On Being Happy

This post originally appeared on my tinyletter, Where is my Mind?

I got good news. Out of the blue, I get good news, professional news. My mind immediately starts to spin, and panic sets in: What does it mean for our family? I think about all of the things that will have to happen, have to be dealt with, all the emotions of others to manage, all the questions that I don’t have answers to.

I think about not taking the opportunity. I twist myself into believing that not taking it would be better than taking it.

And then I take a breath. I take a lot of breaths. And I know in my gut and in my heart that I need to say yes.

And, for a day, I am happy. I am proud. No one, not really, yet knows. Outside of my husband, only the people who I know will be unconditionally happy for me. I have never felt like this, or if I have, I don’t remember.

And then I have to tell my kids, who are devastated to have to move again, my daughter on the brink of middle school. My son takes it harder than I thought he would, as none of his friends have iPhones or other devices so they can keep in touch. We reassure them, we hug them, and, yes, we start spoiling them, just a little, but just enough.

And then I have to tell my swimmers. Two of them end up sobbing on my shoulder, and a few of them won’t even look at me at practice. For many of them, they aren’t just loosing a coach, but a best friend in my son. I’m not ready to write more about them, my swimmers, not yet. It’s still too hard.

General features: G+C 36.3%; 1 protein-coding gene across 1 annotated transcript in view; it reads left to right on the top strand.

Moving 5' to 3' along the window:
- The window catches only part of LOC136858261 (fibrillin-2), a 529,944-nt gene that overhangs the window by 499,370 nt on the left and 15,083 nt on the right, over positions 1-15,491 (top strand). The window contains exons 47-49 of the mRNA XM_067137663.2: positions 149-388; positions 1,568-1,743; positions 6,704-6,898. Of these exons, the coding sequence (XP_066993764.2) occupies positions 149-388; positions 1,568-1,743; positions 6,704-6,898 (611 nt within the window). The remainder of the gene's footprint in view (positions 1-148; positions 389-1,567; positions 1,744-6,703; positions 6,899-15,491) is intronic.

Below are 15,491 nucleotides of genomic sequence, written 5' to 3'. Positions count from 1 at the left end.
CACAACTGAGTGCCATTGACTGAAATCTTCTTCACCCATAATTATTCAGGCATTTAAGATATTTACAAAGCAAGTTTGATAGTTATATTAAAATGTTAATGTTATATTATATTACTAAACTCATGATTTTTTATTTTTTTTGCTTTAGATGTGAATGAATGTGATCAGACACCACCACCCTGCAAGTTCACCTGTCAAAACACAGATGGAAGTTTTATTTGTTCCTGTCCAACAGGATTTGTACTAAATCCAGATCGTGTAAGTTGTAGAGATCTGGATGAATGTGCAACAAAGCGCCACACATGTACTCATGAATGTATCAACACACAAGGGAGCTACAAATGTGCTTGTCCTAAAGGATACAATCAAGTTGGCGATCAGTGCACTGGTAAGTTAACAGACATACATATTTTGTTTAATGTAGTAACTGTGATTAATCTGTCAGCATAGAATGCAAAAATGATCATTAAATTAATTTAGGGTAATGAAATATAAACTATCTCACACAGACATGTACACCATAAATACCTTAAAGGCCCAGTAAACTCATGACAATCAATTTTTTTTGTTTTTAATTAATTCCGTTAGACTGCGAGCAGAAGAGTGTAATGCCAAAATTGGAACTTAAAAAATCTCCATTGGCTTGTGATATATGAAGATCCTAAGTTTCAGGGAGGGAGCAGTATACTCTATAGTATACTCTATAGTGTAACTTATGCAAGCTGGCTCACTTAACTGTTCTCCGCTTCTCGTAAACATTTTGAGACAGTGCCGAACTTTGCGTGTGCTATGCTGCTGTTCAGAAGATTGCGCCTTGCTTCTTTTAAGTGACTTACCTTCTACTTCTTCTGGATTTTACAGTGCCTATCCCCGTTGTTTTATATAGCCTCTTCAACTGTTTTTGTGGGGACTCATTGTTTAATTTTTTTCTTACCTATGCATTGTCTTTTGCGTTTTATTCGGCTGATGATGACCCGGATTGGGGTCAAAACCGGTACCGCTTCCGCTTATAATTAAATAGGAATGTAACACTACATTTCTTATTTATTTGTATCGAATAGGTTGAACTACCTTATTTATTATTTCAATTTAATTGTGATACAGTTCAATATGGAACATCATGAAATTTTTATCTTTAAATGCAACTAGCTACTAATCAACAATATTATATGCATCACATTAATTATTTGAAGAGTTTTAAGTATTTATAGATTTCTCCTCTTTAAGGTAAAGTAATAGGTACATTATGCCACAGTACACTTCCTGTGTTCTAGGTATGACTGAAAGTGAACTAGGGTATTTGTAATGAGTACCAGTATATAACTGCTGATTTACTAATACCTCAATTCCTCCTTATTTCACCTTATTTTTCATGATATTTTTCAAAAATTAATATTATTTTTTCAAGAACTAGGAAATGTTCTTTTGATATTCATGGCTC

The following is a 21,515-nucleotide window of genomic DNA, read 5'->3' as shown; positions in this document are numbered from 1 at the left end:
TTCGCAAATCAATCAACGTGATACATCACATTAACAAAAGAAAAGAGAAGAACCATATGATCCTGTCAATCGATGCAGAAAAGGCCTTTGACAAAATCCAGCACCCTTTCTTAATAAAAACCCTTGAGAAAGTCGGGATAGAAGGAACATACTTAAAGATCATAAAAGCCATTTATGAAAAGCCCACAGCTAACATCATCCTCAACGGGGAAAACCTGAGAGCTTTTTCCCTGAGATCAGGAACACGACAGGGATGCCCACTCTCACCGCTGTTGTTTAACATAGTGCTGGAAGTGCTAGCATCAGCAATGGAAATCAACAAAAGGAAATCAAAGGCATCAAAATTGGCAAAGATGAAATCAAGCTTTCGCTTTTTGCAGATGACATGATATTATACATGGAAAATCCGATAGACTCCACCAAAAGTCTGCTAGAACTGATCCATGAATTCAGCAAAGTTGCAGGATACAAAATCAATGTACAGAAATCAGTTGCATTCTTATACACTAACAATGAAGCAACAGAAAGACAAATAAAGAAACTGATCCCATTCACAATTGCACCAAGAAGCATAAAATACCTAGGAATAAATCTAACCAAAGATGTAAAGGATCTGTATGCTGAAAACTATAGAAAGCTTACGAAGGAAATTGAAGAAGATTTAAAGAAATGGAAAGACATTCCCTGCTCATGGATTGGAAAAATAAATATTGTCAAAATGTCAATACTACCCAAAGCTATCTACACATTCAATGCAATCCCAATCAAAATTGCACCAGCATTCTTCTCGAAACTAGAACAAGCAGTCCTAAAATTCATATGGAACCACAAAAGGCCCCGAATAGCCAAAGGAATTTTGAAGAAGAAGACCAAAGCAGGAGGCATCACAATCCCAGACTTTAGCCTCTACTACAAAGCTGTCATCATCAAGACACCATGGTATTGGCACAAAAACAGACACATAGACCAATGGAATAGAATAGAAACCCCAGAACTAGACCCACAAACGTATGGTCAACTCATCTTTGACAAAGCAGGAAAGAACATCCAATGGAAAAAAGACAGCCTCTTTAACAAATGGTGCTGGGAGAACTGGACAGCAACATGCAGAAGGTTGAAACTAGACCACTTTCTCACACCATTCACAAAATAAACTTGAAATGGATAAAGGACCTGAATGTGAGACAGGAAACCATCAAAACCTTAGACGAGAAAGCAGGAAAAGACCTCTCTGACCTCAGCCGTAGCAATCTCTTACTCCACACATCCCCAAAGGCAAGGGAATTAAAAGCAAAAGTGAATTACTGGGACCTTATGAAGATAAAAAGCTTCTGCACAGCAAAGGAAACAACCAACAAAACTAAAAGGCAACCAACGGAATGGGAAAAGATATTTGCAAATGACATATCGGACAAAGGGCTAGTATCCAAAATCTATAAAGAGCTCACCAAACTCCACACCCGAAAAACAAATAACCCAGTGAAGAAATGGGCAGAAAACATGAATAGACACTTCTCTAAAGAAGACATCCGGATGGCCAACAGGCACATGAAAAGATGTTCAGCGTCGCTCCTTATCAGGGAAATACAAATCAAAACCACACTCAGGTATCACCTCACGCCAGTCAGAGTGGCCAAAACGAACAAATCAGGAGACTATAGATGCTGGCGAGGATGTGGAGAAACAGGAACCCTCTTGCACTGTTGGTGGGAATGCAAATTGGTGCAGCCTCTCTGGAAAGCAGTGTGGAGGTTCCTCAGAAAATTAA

And then I have to tell my mom, from whom I get my instinct towards worry and doom. I know the announcement will be followed by a lot of questions that I don’t have answers to. But while I can tell she is holding back, she is genuinely proud of me, and I appreciate that she worked hard to let me have my moment.

There is still a lot of uncertainty. My kids don’t do well with uncertainty. And, we’re now into state-mandated testing. It’s my son’s first year of writing them. He is falling apart. He comes home crying, complaining that recess is just an extension of the useless school day. He bursts into tears at practice when I tell him he did a good job because “those words are meaningless, mom, and people just say them to try and motivate us, but really they mean nothing.” He is tired all the time. We are all tired all the time.

I ended up sobbing in my room last night, and my daughter came in to comfort me, telling me to breathe – in for 3, out for 3 – like I do for her, and I say I’m sorry, I’m sorry I didn’t opt them out of the testing, that we’re moving, that there is so much uncertainty, and she calmly looks me in the eyes and tells me that she’s proud of me and that my job is an amazing opportunity and I should be happy.

Today, today is his test. This morning, he refused to talk to me. He refused to make his lunch. I wasn’t sure if I had it in me to deal with it, with him, with everything, today. I breathed. I gave my son a win. I made the rest of his lunch while he made his sandwich. I told him that I loved him and was proud of him no matter how he did on these stupid tests. I told him his dad loved him and was proud of him no mater how he did on his tests. His sister chimed in and said the same. He asked if his sister would make her scrambled eggs for him for breakfast. I played all his favorite songs while he ate, and told him I love him.

I’ve worked so hard this year to get here, where I am right now. Happy. But sometimes happy looks a lot like crying at your desk while writing.

Leave a Reply

Your email address will not be published. Required fields are marked *